several hundred years before they left us their documents (1380 BC, etc.)
which brings us closer to the IIr period: where you would have -azdh- not
> On the other hand Mitanni-Aryan in satta- not
> only retains s, which changed to h in Iranian,
Are you thinking of Mitanni-Aryan as something in between the two?? Yes,
I said that we regard them as Indo-Aryan, not Iranian. So we expect s. not
h. Though that, again, is a very tricky business, see forthc. paper by A.
Hintze in Idg. Fachtagung Innsbruck of 1996, (now out or nearly out): the
change s > h may be dated later than we commonly think. The Assyrians
still have Assara Mazash in c. 800 BC
> but shows assimilation of
> the consonant group which is indeed a common linguistic feature as
> Vassilkov wrote, but would be nearly impossible for reconstructed IIr.
Anyhow, first you need to do a study of Mesopotamian 'spellings' and
compare the Mitanni evidence with other spellings of foreign words. Then
we can talk about satta. (see below!) -- Materials in Mayrhofer (which I
do not have here at home)
Actually, the grammarians may help with their detailed description of the
pronunciation of double consonants: they first one is an implosive, and
thus pt >tt is possible at any time and anywhere. (like in Romance
But better, first suppply other cases of pt > tt or comparable materials.
One pt > tt doesn't make for Prakrits.
In fact we doubt
> > Thus, in sum: "Mitanni-Aryan" has the pre-Vedic stage Also characterized
> > by aika (not aiva, aivaka!). -az- is not found in Ved. any more. And that
> > development has been used to build a whole new class of perfects. A wide
> > gap separates the Mitanni and RV forms of IA. (implications for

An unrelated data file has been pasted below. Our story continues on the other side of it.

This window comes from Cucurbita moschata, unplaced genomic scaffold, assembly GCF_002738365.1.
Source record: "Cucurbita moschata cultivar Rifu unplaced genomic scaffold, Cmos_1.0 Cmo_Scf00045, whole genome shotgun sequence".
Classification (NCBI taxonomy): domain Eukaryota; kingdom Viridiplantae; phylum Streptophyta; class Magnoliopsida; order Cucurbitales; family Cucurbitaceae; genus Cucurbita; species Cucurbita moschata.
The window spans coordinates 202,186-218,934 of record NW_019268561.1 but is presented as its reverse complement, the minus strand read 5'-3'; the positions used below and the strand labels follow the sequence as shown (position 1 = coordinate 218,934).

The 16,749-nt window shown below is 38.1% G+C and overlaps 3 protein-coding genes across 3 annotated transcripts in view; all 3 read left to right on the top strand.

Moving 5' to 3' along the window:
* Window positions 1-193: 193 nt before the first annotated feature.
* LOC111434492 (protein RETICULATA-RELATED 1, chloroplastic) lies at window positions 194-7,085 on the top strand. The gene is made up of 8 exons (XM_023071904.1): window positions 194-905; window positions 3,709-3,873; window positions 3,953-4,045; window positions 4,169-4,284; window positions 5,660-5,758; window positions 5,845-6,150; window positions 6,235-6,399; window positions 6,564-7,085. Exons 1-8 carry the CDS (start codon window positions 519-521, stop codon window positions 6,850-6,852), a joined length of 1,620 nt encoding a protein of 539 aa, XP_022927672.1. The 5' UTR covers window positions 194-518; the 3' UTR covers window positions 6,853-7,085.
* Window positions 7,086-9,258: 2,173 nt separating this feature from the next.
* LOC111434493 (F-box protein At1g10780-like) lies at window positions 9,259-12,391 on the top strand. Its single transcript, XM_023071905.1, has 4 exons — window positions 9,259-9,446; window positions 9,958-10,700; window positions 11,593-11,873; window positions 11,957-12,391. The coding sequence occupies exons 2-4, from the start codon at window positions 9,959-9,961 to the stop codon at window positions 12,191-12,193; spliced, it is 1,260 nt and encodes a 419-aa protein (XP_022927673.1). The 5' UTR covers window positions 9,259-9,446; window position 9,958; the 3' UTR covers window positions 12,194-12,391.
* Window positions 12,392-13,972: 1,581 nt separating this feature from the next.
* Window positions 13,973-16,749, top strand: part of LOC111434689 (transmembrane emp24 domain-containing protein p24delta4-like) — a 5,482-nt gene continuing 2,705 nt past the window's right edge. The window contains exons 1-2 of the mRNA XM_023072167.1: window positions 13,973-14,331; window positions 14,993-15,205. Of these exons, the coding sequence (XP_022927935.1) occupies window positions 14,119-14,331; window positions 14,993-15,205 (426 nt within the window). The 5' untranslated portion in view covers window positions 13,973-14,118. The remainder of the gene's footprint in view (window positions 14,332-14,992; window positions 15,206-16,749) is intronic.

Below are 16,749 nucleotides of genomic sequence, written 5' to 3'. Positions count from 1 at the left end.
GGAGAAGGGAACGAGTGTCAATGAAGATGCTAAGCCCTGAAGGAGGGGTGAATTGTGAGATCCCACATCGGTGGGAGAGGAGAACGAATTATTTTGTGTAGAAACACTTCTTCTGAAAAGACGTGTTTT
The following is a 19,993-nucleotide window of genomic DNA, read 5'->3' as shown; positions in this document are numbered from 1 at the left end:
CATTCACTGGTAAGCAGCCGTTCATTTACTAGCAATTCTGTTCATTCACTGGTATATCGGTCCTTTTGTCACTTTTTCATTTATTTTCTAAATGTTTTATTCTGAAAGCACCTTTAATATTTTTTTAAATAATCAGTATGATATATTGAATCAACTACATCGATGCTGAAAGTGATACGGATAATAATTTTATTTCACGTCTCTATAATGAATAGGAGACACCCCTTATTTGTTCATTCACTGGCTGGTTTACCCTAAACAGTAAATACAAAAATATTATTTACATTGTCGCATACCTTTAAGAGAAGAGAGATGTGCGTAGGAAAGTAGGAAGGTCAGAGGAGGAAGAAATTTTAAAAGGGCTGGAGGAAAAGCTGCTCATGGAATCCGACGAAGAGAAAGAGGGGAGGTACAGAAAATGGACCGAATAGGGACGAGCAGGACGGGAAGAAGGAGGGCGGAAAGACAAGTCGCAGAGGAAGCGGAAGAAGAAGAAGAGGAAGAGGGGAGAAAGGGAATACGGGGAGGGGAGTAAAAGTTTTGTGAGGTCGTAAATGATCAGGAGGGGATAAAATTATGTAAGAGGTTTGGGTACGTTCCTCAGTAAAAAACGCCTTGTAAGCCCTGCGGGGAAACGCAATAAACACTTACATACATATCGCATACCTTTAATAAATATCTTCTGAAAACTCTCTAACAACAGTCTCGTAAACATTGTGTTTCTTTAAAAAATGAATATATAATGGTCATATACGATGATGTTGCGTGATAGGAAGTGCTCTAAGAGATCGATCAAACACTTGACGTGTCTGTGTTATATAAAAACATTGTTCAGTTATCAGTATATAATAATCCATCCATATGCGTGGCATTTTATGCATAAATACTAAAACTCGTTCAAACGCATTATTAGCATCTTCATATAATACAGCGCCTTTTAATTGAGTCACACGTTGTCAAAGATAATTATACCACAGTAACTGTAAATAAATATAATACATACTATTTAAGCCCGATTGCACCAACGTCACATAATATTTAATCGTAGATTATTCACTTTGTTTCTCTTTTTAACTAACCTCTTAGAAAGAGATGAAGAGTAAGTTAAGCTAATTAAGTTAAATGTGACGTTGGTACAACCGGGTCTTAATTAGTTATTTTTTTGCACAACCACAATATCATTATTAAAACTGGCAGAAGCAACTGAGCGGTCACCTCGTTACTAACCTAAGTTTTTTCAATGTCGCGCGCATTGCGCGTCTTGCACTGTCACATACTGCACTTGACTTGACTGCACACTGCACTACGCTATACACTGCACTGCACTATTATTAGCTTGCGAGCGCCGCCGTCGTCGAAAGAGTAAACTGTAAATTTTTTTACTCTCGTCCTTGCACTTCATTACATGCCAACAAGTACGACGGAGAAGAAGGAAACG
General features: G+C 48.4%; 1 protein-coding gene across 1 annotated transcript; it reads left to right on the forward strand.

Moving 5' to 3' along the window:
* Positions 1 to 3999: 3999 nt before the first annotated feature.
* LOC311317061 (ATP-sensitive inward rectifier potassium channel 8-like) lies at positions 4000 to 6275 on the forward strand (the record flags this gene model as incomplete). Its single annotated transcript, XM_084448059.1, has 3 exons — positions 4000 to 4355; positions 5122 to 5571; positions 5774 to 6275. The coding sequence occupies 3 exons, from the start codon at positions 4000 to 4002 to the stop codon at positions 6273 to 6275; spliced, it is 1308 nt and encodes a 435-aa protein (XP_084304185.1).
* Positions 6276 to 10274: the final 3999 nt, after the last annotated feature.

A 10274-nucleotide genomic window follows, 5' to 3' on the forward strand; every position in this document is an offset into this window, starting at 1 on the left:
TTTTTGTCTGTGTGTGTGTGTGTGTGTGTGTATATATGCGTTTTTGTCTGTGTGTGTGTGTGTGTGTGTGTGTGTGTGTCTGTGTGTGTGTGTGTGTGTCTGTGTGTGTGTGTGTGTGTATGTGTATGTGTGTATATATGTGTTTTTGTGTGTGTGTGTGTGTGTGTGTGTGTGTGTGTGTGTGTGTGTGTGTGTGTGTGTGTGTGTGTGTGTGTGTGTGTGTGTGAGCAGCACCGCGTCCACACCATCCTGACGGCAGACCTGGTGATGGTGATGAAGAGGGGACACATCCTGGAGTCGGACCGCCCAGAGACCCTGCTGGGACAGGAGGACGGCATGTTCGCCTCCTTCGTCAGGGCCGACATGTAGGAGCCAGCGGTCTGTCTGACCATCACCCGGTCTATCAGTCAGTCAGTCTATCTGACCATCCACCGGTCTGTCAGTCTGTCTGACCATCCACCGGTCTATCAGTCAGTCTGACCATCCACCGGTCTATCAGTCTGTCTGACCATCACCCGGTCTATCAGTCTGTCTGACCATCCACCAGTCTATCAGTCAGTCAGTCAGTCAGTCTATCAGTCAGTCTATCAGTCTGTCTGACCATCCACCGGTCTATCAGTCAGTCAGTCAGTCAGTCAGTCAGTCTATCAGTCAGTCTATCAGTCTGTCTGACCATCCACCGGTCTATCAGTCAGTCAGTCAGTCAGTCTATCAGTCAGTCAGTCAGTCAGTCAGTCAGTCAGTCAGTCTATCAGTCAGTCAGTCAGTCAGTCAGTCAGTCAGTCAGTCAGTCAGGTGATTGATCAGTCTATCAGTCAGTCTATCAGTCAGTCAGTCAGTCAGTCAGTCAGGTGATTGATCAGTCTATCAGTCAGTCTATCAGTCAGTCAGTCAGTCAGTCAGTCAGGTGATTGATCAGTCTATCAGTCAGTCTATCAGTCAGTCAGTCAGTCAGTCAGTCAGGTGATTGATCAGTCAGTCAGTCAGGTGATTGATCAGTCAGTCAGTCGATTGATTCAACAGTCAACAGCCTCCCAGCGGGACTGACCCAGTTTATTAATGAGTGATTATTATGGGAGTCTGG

> > dating??)
doubt what? the new perfects? such productive developments must have a
reason, and here one has been seen for a LONG time.
or do you see -az - in Vedic anywhere?
or the gap between Mitanni Aryan and Vedic?
> You did not get my point at all. I only wanted to contrast one type of
> selective argumentation to another (which is not necesssarily my own) in
> order to show that there is no base for such definitive conclusions as
> you are drawing at the moment.
any better conclusion? A "archaic Mitanni Prakrit"? I suggest
you go to the linguistic meeting somewhere in Europe and recite from S.S.
Misra there and see the reaction. It will be a little worse than the one
Prof. Vassilkov has already written about this point. One can add:
Note Mitanni *baruna but uruna for Varuna !!! So why here va- > u- and why
vR- > bar in your/ SS Mira's example: >> Bardashva : Skt VRdhAZva-, with
evolution of initial v- to b-; etc.<< ???
Wrong recnsruction by Misra? Freak devevlopment, against the expected
sounds? Or rather, after all, due to the local writing system and
We must not forget that we have all this information about "Mitanni-Aryan"
only third or forth hand: *pre-Indo_Aryan --> loans in
pre-Mitanni Hurrite ---> use in Mitanni language ---> writing in local
A Near Eastern expert may sort it all out.
Michael Witzel witzel at fas.harvard.edu